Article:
Thank you Billye for naming the Jimsonweed/Devils Trumpet/Datura Stramonium - only I can grow a field full of Hallunicagenic weed that is highly toxic to livestock... at least I am learning 'what NOT to grow'?
Holy crap the hugest spider just walked out of the stove top (must remember to use the stove on occasion to overcome this problem). I do wish I had more interest in the food department, more so the cooking of said food. I so miss watching Steve cook and generally make total ciaos in the kitchen, seeing him relax and enjoy what he is doing, smelling yummy smells, having my hand slapped for stealing something before it is ready, seeing his contentment and hidden pride when it turns out so beautifully. I do love his cooking. I do miss his mess.
I’m giving up smoking in one 50g Golden Virginia packets time (about a week). Can not wait to see how long it takes for the silent comments I think to become vocalized and heard by the people they are intended for, for once. Luckily for me, I like being a hermit.
Sunday, 5 September 2010
(Photo 1. Murdock from the front garden)
Autumn is definitely on her way, the leaves are just starting to change and at last, it is getting decidedly cooler. We spend our days working outside and preparing for the onset of winter… I am getting calluses on my calluses. If I ever get an interview, I will have to hide my hands in my lap, or wear gloves?! (Love, I promise to remedy this prior to your return, or maybe I’ll hire a gardener while you are away. To save my hands...)?!!!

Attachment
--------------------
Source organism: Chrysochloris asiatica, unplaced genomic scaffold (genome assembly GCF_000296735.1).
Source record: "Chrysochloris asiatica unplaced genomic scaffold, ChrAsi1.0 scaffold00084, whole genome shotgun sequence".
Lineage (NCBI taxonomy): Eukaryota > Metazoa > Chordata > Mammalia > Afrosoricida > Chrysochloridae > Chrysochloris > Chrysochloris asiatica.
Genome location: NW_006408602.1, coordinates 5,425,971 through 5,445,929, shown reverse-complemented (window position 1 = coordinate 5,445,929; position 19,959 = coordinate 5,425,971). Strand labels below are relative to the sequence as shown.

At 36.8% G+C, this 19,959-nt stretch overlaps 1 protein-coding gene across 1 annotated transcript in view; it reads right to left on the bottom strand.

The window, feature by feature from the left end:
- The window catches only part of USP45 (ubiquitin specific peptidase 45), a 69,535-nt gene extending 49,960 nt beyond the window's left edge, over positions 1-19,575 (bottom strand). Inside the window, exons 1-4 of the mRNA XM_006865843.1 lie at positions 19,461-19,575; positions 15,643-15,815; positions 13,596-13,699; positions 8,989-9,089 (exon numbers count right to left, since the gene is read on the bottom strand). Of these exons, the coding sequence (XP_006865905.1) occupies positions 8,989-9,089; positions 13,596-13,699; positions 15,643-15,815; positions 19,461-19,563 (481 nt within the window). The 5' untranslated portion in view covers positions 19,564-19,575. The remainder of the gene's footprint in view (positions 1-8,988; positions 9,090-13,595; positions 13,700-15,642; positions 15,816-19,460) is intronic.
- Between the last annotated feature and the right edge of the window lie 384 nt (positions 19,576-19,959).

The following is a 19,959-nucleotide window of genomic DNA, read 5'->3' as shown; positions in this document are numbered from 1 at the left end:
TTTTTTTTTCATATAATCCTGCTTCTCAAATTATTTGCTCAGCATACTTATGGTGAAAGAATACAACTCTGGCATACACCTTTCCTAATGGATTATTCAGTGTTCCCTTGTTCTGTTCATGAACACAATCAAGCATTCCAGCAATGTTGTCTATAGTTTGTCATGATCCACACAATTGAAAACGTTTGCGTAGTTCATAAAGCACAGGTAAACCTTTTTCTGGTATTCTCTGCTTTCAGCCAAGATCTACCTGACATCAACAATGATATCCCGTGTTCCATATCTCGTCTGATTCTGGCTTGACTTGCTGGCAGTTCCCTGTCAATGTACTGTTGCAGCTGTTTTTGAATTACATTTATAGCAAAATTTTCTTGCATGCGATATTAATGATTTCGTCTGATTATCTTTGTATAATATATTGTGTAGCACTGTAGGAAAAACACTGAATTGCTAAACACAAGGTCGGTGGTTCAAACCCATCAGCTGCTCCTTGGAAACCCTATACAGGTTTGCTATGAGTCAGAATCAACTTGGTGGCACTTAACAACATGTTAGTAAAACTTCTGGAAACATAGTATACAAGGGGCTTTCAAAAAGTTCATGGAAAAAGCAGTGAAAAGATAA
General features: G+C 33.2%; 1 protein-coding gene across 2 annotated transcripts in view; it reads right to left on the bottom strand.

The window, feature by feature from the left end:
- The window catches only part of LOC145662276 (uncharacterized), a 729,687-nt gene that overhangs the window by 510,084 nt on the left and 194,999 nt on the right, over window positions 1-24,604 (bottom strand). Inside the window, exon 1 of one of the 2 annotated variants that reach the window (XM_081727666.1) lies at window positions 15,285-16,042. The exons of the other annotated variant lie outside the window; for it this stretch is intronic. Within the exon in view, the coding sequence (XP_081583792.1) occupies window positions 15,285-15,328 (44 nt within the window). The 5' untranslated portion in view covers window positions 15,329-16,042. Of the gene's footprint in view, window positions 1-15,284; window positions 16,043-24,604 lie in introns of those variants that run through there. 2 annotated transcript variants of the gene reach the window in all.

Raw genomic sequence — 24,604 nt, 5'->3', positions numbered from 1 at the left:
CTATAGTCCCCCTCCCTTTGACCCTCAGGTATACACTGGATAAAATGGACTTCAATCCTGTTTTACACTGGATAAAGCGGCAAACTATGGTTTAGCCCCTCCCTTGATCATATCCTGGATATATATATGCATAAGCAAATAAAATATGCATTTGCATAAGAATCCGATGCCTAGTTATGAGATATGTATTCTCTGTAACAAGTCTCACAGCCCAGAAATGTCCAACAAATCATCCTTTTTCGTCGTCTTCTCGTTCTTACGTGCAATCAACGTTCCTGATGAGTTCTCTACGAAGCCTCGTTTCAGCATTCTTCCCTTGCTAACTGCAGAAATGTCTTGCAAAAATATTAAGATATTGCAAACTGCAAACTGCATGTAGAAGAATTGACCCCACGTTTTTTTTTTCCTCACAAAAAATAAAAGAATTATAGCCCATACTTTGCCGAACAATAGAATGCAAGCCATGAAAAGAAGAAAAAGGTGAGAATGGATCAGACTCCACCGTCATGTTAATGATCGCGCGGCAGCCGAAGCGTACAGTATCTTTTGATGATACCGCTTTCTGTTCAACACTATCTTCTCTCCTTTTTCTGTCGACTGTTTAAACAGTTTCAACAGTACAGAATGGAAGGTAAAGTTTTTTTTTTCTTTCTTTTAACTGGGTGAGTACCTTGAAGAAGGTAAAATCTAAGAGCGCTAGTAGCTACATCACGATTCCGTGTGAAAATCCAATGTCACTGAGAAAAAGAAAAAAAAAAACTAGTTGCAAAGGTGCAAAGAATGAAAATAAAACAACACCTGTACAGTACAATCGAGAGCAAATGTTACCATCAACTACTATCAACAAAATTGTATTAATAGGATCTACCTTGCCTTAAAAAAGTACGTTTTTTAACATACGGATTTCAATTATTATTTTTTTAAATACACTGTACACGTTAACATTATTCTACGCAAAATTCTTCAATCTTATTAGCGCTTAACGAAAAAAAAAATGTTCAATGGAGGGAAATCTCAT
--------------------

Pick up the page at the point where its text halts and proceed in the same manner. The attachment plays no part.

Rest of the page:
Tom has dammed up the stream so we now have a pond and a ‘salamander & frogs hotel’ which is a pile of slate rocks and stone which they do appear to like. It looks great and will hopefully look a little less ‘excavated’ by the spring. He has had an amazingly long summer holiday, which as I recall started at the end of May and will finally finish next Wednesday the 8th September when he goes back to school ; - )
(Photo 2. Brown Eyed Susan front garden wall)
(Photo 3. 'Hotel' & Pond by TAB)
Murdock hike, hummm lets see, it started out well. Tom and I fully kitted out with hacksaw, axe, giant pruners, water, food etc. etc. We managed to get about halfway up, found a spring & stream and then came the thunderstorm from nowhere, a tree hit by lightening, then a very speedy decent by all! Exhausted, we were only 500 feet from the house and poor Tom crashed through the fallen tree, fell and knocked his head, bloody ear and head. All in all a pretty exciting day, Tom is fine, of course and since then we have managed to clear the fallen tree and make a ‘safe’ and clear pathway to the base of Murdock. We are ever so slowly starting to tame the wildness that is our home.